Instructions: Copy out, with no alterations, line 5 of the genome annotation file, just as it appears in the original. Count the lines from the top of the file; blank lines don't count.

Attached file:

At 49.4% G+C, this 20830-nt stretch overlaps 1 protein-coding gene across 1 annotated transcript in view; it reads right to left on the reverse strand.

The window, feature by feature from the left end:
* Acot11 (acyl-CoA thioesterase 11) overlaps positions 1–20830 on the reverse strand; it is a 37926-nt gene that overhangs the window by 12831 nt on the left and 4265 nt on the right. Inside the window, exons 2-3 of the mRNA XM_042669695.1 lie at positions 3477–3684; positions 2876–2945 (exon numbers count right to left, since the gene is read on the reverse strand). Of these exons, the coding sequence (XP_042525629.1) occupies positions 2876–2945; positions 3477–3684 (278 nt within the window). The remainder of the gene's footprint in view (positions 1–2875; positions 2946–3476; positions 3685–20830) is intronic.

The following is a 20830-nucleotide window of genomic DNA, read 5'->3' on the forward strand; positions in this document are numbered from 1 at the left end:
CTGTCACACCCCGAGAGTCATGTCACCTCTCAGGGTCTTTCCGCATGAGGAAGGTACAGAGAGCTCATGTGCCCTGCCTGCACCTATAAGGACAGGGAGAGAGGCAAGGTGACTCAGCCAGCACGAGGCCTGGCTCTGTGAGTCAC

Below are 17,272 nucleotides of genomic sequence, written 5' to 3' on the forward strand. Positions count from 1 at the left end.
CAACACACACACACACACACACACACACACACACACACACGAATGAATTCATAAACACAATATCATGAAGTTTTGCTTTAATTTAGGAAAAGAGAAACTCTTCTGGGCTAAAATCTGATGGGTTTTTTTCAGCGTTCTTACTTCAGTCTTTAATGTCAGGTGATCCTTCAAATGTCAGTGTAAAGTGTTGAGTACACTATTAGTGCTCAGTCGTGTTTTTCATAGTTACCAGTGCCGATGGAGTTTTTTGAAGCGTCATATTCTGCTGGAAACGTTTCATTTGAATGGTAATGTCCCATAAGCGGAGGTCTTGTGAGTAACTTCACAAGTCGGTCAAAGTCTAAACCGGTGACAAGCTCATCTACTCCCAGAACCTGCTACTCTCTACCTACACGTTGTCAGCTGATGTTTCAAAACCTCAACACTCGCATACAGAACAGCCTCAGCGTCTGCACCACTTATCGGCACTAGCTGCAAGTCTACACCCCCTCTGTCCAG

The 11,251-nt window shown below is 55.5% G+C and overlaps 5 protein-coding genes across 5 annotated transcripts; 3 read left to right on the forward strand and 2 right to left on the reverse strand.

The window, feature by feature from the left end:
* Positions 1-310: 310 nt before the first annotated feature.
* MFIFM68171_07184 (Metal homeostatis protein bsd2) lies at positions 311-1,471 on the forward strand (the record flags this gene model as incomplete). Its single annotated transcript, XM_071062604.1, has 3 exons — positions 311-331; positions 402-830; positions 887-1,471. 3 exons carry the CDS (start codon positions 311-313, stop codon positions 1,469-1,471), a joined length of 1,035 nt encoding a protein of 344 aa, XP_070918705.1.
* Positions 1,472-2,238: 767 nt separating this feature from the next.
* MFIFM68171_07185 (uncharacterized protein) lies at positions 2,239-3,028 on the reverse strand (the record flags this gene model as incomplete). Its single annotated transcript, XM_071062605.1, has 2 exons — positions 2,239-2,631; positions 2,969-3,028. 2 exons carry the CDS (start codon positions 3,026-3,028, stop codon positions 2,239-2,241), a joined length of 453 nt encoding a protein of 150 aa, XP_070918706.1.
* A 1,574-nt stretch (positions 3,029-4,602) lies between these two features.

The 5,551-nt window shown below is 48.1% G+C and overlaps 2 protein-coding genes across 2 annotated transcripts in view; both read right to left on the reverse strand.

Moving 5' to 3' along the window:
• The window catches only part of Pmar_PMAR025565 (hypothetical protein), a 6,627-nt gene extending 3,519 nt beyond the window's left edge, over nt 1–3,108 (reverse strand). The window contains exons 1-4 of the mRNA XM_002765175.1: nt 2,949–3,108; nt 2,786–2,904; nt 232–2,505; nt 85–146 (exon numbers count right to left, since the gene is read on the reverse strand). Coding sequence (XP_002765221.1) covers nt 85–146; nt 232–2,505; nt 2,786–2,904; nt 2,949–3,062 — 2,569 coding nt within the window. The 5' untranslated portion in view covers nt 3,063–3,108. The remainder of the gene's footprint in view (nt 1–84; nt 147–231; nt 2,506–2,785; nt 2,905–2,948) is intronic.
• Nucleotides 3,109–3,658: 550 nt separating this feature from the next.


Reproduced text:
CTGTCACACCCCGAGAGTCATGTCACCTCTCAGGGTCTTTCCGCATGAGGAAGGTACAGAGAGCTCATGTGCCCTGCCTGCACCTATAAGGACAGGGAGAGAGGCAAGGTGACTCAGCCAGCACGAGGCCTGGCTCTGTGAGTCAC